Asset managers divided over adviser investment influence

Using data from advisers in order to influence investment decisions is an issue over which asset managers remain split, despite a recent report from a major regulator which praised firms for analysing in "smarter ways".

The Financial Conduct Authority published a report last month which detailed the ways in which asset managers go about looking at and making use of information gleaned from their fund distributors. These distributors, which can include financial advisers, can help to ensure asset managers are able to meet the expectations of their investors.

Of the firms that were looked at in the report, five of them were investing in "smarter ways," according to the regulator, which meant that they were analysing the data received from their distributors in order to gain a better understanding of the sort of client that was investing in their funds.

However, many of the firms were said to still have doubts over whether the data received from distributors does make the job of the fundhouses easier by educating them about their clients. Some even suggested that the receipt of information could even lead to in-trend following, which is a real negative in the sector.

Director of marketing and distribution at Baillie Gifford, James Budden, told FT Advisor that such companies must ensure they have a full understanding of their customers and look to “suitably satisfy their needs”. However, Mr Budden did question whether the current techniques that are being used, including customer profiling, do indeed lead to the best outcomes for investors.

He went on to say that all companies must ensure that they are being "honest with themselves” and make sure to dodge the temptation to raise assets by "launching funds just because they are currently popular," the publication said.

Indeed, many managers prefer to go with what they believe rather than following another party's advice regarding investment decisions. "There are lots of smart people who sometimes get things wrong, and I’m not smart enough to know when the smart people are wrong, there is too much noise," said David Coombs, manager of the Rathbone multi-asset portfolios.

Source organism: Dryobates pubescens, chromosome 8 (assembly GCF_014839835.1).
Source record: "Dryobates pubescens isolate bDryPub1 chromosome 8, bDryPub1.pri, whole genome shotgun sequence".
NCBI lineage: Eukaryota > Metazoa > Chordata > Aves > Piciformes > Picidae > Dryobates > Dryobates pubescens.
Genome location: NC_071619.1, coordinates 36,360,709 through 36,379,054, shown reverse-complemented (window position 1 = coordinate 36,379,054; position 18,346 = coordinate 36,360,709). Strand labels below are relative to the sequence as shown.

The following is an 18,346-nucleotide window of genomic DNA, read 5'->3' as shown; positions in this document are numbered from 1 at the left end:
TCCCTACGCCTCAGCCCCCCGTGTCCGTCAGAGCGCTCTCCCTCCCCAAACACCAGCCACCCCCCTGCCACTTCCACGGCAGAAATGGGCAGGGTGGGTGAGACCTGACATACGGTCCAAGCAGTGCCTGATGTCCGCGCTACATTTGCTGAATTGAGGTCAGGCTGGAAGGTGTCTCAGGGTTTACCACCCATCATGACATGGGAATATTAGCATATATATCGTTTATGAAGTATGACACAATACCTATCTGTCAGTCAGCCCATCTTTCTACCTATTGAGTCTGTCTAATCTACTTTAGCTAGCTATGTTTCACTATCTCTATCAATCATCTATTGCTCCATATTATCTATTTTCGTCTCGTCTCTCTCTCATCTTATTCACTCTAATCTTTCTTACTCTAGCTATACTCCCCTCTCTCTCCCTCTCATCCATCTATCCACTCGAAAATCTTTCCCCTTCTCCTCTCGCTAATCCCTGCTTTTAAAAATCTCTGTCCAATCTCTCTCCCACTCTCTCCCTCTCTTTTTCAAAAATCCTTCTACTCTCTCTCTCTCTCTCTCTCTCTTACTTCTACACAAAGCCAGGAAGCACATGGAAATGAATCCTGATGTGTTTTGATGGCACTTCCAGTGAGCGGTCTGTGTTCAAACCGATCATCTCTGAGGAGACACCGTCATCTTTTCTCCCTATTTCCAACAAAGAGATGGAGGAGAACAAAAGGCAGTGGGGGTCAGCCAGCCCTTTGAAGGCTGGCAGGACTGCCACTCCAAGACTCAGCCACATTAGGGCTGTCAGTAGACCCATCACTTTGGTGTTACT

Mr Coombs told the publication that he would “neither follow the herd nor stand in front of it”.

Other sector experts, such as Royal London Asset Management’s head of the multi-asset, Trevor Greetham, told FT Advisor that he believed communicating with advisers was crucial when it came to designing his new range of portfolios.

“I have a lot of dialogue with financial advisers, investors, policy makers and market strategists on an ongoing basis, so the interactions with financial advisers and others can help inform your own market views," Mr Greetham said.

Goldman Sachs Asset Management’s head of international third party distribution, Nick Phillips, agrees with Mr Greetham, saying that his firm was undoubtedly a "big data driven investor”.

Mr Phillips confirmed that Goldman Sachs looked at 26 million news articles every year in order to gain a more detailed understanding of its clients, as well as making use of one million research analyst reports and 288,000 earnings call transcripts. He told the publication that, in his opinion, investor sentiment was “enormously important” when it came to opting for locations within which to allocate funds.

Many sector experts believed that there was little point to creating and launching a new fund that was not then going to be pushed to sell, with the general consensus being that, while trends are linked to what has been sold in the past rather than what may be sold in the future, if some within the fund management industry are able to spot a gap in the market and levy it, then that could well prove to be a positive for the firm itself and for that firm's customers.

Previous post

Oil price rally sees commodity market winning back investors

Next post

Chinese investors becoming major players in US real estate sector